What Donors Want Vs. Org Capacity To Provide

Today Margy Waller posted a link to an opinion piece from the Chronicle of Philanthropy with that comment that the piece was not satire. While the piece was apparently posted in June, a version of it appeared in print last week.  Yesterday Vu Le made a post that was indeed satire as it poked fun at the opinion piece without naming it directly. I just happened to see both pieces within minutes of each other.

In the original, Why I Stopped Donating to Your Organization Theodore Wagenaar makes various criticisms about how slowly organizations respond and acknowledge donations. In one case, he suggests an email immediately upon receipt. He also says groups are slow to respond when asked about how money will be used.

In his post, Why I’m no longer donating to your no-good, very bad nonprofit, Vu Le basically says given the lack of resources and personnel, effectively delivering services to those in need and handling donor communications and paperwork are close to mutually exclusive.

I have been very disappointed to say the least. Some nonprofits don’t respond at all. Some wait excessively long periods of time before getting back to me. One time I had to wait a whole month like an animal for a handwritten thank-you note. Another organization received a huge grant from another donor, and I expected them to know immediately how that money would affect their operations, and more importantly, how it would affect me.


Be prompt in your responses: Whenever you get a donation, make sure to immediately stop whatever you’re doing, such as helping a child find food during the summer or saving democracy or whatever your mission is, and make sure the donor feel properly thanked.


Be transparent how you use donations: Every donor has a right to know down to the penny how and when their money was used and toward what end. What percentage of my donation was used on electricity? Did some of this money go to staff pay? If so, which staff, how much, and what did they spend this portion of their wages on? I hope it’s not caviar or fancy CD players, because I don’t want my money going to those things.

That first paragraph above was in response to the following in Wagenaar’s piece:

For example, one of the organizations I support received a multimillion-dollar donation from MacKenzie Scott. I expected some information about the award and how the organization would use it. I wanted to know if I should redirect or reduce my contribution to ensure it did the most good or went where the need was greater, but nothing materialized. I contacted the director but never heard back.

Six months later, I shared my disappointment with the director and said I would temporarily stop donating. That led to a discussion about the reasons for the delay, why it was important to share this information with donors, and a resumption of my support. Had I not followed up, I would have likely stopped donating.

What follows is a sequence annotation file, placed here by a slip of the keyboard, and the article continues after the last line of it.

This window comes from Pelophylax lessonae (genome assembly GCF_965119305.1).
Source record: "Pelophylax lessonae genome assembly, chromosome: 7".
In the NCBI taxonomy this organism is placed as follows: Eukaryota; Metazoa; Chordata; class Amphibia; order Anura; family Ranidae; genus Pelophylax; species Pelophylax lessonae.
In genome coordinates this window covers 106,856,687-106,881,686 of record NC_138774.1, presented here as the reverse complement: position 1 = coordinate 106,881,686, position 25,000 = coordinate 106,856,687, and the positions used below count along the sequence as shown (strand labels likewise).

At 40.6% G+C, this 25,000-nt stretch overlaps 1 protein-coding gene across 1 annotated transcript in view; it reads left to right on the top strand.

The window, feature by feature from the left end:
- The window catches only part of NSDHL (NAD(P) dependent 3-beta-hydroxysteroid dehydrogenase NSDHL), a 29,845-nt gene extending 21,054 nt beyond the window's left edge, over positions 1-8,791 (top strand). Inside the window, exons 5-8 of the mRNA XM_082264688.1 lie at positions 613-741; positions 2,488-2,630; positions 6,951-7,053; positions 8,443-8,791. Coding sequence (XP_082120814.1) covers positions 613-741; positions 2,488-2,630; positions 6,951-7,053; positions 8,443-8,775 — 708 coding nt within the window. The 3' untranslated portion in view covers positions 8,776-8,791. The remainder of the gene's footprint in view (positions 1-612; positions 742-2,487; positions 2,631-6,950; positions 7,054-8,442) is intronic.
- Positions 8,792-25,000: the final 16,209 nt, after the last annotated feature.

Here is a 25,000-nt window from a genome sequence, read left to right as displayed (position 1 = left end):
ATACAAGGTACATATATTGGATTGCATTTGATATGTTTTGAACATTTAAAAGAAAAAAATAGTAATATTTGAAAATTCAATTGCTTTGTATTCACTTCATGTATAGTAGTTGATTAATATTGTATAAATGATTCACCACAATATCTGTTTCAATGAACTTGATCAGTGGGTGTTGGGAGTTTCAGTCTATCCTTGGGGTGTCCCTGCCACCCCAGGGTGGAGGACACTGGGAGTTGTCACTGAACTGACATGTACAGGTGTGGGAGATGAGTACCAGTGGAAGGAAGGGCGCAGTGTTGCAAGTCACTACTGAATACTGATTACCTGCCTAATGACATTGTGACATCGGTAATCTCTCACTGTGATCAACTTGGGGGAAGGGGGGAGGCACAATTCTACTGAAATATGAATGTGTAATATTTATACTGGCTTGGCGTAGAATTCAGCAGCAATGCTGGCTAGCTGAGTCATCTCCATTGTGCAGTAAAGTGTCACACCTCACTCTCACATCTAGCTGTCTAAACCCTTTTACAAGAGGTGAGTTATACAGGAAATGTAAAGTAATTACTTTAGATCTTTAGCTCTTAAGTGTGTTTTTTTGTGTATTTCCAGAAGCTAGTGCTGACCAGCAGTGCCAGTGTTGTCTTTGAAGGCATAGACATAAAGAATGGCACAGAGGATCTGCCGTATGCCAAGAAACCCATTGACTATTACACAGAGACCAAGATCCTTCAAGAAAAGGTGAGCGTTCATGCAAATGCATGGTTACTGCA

The next few parts of Le’s post that I quoted seem aligned with this:

Be transparent about where donations go. Donors want to hear how their funds will be used. Share immediate plans for the donation when it’s received, and later explain where it ended up and the impact it had. This might include information such as the number of meals delivered, types of assistance provided, how many schools received funding, and more…

I fund several college scholarships for low-income students. I want to know who received the scholarships and the amounts. I don’t want my donation to displace financial aid that the college would have already given. I’d rather my money provided additional aid beyond what the school allots, and I’ll donate more to scholarships that do that. I cannot, however, make that decision if the colleges don’t supply the relevant data.

Clearly, Wagenaar is deeply invested and engaged in making sure the funds he provides are being used to degree he feels is effective. He wants a degree of granularity that other people would flip past in an annual report. Some of his concerns have some validity. A lot of state lotteries were sold to citizens as supporting education, but the reality turned out to be that the lottery funds replaced what the state legislature was providing rather than being on top of state funding. He seems to have similar concerns regarding scholarships. Similarly, some non-profits are really organized in sending out their appeals on time, but aren’t as diligent with the follow up communications, even after a significant time has past.

But as Vu Le suggests, organizations don’t often know exactly how they will employ funds the moment they come in and often have a broader view of how the funds can best advance the organization’s work than donors do. As a student, yes I would have loved to have more scholarship money on top of what the school was providing. But the school can see an opportunity to provide funding for an additional person they couldn’t have before.

About Joe Patti

I have been writing Butts in the Seats (BitS) on topics of arts and cultural administration since 2004 (yikes!). Given the ever evolving concerns facing the sector, I have yet to exhaust the available subject matter. In addition to BitS, I am a founding contributor to the ArtsHacker (artshacker.com) website where I focus on topics related to boards, law, governance, policy and practice.

I am also an evangelist for the effort to Build Public Will For Arts and Culture being helmed by Arts Midwest and the Metropolitan Group. (http://www.creatingconnection.org/about/)

My most recent role was as Executive Director of the Grand Opera House in Macon, GA.

Among the things I am most proud are having produced an opera in the Hawaiian language and a dance drama about Hawaii's snow goddess Poli'ahu while working as a Theater Manager in Hawaii. Though there are many more highlights than there is space here to list.


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